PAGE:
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Hydrocarbon Inhalation Injury Follow-up

  • Author: Rakesh Vadde, MBBS; Chief Editor: Michael R Bye, MD  more...
 
Updated: Apr 18, 2014
 

Further Outpatient Care

Once abstinence has been established, focus care on returning the patient to the community in a manner in which recidivism is minimized.

Recurrence is likely unless access to solvent-inhalants is eliminated, social and familial dysfunction is remedied, and other psychiatric conditions, including depression and other substance abuse, are addressed and treated.

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Further Inpatient Care

Ongoing psychiatric and social intervention is necessary to prevent recidivism. Access to solvent-inhalants should be eliminated as much as possible. Disorganized family settings with inadequate supervision increase the likelihood of return to abuse, and supervised foster care placement may be necessary.

Discontinuation of long-standing solvent-inhalant abuse may result in withdrawal symptoms, including tremor, agitation, tachycardia, hallucinations, and seizures, within hours to days of stopping use. Long-acting sedatives, such as phenobarbital or diazepam, are useful. These drugs should be discontinued over 5-10 days.

Patients who continue to experience seizures after the initial period of withdrawal should be treated with medications with low potential for abuse, such as phenytoin.

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Deterrence/Prevention

The nearly ubiquitous availability of organic solvents makes them poor candidates for governmental regulation to reduce abuse.

Preteens are at risk of inhalant abuse; therefore, evidence-based in-school primary prevention education must begin early to ensure that its messages have been delivered before—not in the midst of—youth inhalant abuse. Office-based brief interventions that include a 5- to 10-minute session outlining the risks associated with substance use have been found to be effective in reducing alcohol, marijuana, and tobacco use. However, similar strategies have not been shown to be effective for inhalant abuse, in which perceptions of harm are more strongly correlated with social networks than with future intent to use inhalants. Availability and use of inhalants by peers correlate with inhalant abuse, with many youths reporting abuse at friends’ homes and on school property.[40]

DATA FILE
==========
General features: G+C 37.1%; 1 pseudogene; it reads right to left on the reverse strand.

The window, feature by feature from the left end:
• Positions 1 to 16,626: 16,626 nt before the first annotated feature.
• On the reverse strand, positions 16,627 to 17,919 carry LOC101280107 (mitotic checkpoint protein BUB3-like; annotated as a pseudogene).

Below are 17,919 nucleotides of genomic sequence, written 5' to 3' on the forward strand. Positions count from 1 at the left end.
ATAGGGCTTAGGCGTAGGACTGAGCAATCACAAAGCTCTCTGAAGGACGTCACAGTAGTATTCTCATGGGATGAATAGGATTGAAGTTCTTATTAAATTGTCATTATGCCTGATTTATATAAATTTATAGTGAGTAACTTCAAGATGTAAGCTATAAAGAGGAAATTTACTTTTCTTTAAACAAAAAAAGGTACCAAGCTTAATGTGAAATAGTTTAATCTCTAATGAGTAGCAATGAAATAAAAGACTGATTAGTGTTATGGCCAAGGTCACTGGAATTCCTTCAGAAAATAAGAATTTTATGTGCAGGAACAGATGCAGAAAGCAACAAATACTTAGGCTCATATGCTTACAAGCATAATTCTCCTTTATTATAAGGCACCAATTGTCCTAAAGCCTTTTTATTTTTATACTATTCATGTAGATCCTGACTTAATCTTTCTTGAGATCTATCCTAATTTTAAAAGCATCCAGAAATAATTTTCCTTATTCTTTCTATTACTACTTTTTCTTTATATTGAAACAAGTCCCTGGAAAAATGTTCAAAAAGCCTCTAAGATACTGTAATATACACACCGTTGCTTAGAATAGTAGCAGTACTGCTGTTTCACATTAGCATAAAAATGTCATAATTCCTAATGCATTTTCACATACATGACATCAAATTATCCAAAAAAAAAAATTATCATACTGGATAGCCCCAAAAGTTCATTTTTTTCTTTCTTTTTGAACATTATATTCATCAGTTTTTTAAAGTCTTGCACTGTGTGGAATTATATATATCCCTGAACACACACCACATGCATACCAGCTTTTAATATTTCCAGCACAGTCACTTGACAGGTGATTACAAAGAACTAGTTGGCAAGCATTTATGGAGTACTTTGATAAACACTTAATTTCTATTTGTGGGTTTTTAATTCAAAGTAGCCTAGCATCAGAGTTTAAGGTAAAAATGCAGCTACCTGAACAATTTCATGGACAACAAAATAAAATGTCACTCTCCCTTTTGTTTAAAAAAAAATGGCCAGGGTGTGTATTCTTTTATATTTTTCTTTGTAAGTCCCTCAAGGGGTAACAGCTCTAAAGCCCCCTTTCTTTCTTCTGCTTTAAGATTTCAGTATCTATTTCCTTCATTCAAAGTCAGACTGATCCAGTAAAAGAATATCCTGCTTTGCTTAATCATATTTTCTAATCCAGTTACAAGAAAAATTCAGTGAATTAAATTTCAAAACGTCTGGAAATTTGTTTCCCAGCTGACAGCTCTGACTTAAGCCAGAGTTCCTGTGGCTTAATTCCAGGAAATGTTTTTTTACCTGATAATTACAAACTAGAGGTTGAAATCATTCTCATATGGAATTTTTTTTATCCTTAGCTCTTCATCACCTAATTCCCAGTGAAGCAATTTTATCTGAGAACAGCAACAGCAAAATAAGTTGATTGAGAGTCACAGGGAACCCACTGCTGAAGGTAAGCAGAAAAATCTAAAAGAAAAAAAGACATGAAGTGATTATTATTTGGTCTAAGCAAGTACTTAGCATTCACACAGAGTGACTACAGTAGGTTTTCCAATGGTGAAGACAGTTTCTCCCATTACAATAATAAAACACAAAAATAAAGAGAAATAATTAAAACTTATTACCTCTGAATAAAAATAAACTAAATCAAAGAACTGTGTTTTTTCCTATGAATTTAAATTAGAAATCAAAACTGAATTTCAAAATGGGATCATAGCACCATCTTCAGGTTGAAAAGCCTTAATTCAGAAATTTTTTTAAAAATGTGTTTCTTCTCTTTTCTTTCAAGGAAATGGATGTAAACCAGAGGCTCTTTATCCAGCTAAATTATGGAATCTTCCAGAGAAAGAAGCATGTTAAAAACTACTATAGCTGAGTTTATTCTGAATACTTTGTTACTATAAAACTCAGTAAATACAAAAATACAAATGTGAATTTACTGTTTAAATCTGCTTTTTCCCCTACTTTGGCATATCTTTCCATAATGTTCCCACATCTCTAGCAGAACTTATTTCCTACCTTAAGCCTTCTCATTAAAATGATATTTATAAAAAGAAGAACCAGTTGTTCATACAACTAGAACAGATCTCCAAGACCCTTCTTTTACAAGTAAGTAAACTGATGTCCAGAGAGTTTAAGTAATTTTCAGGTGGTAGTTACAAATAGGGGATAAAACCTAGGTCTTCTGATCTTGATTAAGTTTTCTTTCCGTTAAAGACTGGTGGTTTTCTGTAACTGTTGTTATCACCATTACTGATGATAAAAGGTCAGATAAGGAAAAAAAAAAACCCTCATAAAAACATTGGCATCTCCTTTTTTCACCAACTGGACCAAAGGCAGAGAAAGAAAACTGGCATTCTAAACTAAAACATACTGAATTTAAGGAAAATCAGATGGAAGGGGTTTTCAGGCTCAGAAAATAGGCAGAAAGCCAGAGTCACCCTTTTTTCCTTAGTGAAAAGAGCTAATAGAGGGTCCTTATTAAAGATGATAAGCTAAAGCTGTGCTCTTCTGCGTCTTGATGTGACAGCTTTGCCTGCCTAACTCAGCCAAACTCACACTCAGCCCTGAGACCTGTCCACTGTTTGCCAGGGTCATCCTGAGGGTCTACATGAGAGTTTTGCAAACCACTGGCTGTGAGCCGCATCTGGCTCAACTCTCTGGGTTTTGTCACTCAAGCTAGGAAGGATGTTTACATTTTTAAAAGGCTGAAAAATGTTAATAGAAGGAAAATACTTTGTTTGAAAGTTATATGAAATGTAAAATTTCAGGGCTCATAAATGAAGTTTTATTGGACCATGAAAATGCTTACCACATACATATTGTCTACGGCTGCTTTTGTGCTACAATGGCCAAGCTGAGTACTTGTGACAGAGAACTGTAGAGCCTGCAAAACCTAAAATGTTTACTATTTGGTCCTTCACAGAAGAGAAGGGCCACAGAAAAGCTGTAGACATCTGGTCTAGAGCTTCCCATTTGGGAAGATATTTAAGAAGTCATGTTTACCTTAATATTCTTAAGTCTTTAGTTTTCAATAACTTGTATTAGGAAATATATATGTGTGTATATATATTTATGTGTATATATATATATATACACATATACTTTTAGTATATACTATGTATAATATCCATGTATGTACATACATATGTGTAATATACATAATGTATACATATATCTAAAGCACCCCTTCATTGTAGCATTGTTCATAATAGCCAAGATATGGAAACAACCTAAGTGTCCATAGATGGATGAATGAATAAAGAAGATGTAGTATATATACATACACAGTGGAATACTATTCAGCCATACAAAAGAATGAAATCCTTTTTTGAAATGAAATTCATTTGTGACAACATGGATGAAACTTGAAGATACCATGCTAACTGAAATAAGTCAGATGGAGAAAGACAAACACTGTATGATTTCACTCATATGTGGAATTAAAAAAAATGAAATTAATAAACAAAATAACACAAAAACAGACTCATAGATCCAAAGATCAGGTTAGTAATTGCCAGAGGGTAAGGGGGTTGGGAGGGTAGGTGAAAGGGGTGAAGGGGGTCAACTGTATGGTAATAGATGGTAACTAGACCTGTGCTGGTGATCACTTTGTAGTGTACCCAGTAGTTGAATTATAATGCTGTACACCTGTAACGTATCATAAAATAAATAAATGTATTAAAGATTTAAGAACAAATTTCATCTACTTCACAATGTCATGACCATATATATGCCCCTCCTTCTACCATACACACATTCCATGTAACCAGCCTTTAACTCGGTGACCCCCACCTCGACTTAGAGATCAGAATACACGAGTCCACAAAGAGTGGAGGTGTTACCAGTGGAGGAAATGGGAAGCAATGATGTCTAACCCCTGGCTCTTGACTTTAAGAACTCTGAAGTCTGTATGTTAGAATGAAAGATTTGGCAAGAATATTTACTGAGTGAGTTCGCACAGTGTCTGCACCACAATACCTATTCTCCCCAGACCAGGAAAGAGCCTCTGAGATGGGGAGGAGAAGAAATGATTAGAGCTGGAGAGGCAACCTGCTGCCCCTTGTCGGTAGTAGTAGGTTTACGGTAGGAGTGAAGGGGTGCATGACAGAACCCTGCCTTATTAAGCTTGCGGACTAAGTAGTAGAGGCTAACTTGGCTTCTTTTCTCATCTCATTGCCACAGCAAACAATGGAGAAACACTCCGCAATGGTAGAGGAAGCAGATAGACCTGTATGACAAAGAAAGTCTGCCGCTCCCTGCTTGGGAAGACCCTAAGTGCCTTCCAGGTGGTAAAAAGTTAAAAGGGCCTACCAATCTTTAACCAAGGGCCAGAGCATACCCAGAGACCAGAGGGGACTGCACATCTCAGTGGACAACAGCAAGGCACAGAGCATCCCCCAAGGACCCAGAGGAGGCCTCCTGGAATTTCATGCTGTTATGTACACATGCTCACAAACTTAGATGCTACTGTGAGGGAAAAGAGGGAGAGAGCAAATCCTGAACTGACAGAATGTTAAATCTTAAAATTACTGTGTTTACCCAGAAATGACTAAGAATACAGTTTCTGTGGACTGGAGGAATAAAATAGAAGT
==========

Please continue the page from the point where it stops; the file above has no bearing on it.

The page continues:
In addition, inhalant abuse is correlated with poverty, hunger, illness, low education levels, unemployment, boredom, and feelings of hopelessness. Thus, it is clear that prevention must also address the influence of social factors, including the social determinants of health. Intersectoral action that includes partnerships among community agencies, the private sector, and government is required to disseminate information and education on inhalant abuse and to develop policies that address inhalant abuse prevention.[40]

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Complications

Cardiac arrhythmias, including ventricular tachycardia, ventricular fibrillation, myocardial infarction, multifocal premature ventricular contractions and supraventricular tachycardia, have been observed.

Hypocalcemia is frequently encountered during fluid and electrolyte repletion and may be severe enough to precipitate tetany or seizures.

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Prognosis

Pulmonary, renal, GI, cardiac, and even neurologic dysfunction usually resolves with abstinence. Prolonged abuse increases the risk that residual organ dysfunction, particularly neurologic sequelae, will persist. Patients who abuse solvent-inhalants are frequently abusers of other drugs and alcohol.

Many abusers perform poorly in school, are chronically unemployed as adults, and commit criminal acts; therefore, efforts at early recognition and provision of long-term care with frequent monitoring are justified.

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Patient Education

Health professionals should use their knowledge, experience, and community connections to achieve the following[40] :

  • Play a guiding role in creating a network of health and community care for inhalant abusers
  • Guide policy regarding inhalant abuse prevention education and treatment
  • Ensure the social determinants of health affecting inhalant abuse are understood and considered in policy
  • Advocate for the replacement of dangerous and psychoactive substances in common products with less harmful alternatives